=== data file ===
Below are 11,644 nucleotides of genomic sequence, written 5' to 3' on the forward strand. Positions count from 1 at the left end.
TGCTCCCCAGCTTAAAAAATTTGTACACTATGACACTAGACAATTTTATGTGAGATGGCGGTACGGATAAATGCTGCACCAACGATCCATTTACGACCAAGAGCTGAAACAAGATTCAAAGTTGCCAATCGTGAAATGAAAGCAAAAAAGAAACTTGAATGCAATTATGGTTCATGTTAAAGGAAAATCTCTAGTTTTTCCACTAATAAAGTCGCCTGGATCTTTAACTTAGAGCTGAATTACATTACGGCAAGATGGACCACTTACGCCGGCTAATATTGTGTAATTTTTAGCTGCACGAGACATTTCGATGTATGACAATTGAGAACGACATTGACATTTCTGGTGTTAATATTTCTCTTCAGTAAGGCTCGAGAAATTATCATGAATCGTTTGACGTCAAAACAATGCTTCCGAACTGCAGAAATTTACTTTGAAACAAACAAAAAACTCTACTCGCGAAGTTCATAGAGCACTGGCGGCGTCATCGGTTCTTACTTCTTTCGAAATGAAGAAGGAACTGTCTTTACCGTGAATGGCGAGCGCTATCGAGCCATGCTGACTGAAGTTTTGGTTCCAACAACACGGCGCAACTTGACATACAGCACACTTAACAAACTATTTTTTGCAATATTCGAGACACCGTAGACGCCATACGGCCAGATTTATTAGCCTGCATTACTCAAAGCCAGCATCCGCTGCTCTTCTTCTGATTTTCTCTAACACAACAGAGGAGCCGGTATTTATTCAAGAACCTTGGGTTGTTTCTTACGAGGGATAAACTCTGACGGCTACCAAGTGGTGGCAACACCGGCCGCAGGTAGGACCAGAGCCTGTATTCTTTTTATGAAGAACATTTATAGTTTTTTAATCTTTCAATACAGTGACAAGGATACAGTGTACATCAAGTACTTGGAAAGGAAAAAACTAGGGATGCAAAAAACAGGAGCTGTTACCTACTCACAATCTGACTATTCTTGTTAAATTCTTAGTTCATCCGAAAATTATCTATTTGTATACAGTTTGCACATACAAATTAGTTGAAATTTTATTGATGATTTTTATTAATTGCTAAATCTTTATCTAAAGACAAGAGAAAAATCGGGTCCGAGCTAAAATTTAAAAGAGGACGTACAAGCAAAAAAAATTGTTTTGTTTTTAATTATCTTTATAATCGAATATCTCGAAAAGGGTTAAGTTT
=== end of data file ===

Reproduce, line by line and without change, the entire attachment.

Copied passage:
Below are 11,644 nucleotides of genomic sequence, written 5' to 3' on the forward strand. Positions count from 1 at the left end.
TGCTCCCCAGCTTAAAAAATTTGTACACTATGACACTAGACAATTTTATGTGAGATGGCGGTACGGATAAATGCTGCACCAACGATCCATTTACGACCAAGAGCTGAAACAAGATTCAAAGTTGCCAATCGTGAAATGAAAGCAAAAAAGAAACTTGAATGCAATTATGGTTCATGTTAAAGGAAAATCTCTAGTTTTTCCACTAATAAAGTCGCCTGGATCTTTAACTTAGAGCTGAATTACATTACGGCAAGATGGACCACTTACGCCGGCTAATATTGTGTAATTTTTAGCTGCACGAGACATTTCGATGTATGACAATTGAGAACGACATTGACATTTCTGGTGTTAATATTTCTCTTCAGTAAGGCTCGAGAAATTATCATGAATCGTTTGACGTCAAAACAATGCTTCCGAACTGCAGAAATTTACTTTGAAACAAACAAAAAACTCTACTCGCGAAGTTCATAGAGCACTGGCGGCGTCATCGGTTCTTACTTCTTTCGAAATGAAGAAGGAACTGTCTTTACCGTGAATGGCGAGCGCTATCGAGCCATGCTGACTGAAGTTTTGGTTCCAACAACACGGCGCAACTTGACATACAGCACACTTAACAAACTATTTTTTGCAATATTCGAGACACCGTAGACGCCATACGGCCAGATTTATTAGCCTGCATTACTCAAAGCCAGCATCCGCTGCTCTTCTTCTGATTTTCTCTAACACAACAGAGGAGCCGGTATTTATTCAAGAACCTTGGGTTGTTTCTTACGAGGGATAAACTCTGACGGCTACCAAGTGGTGGCAACACCGGCCGCAGGTAGGACCAGAGCCTGTATTCTTTTTATGAAGAACATTTATAGTTTTTTAATCTTTCAATACAGTGACAAGGATACAGTGTACATCAAGTACTTGGAAAGGAAAAAACTAGGGATGCAAAAAACAGGAGCTGTTACCTACTCACAATCTGACTATTCTTGTTAAATTCTTAGTTCATCCGAAAATTATCTATTTGTATACAGTTTGCACATACAAATTAGTTGAAATTTTATTGATGATTTTTATTAATTGCTAAATCTTTATCTAAAGACAAGAGAAAAATCGGGTCCGAGCTAAAATTTAAAAGAGGACGTACAAGCAAAAAAAATTGTTTTGTTTTTAATTATCTTTATAATCGAATATCTCGAAAAGGGTTAAGTTT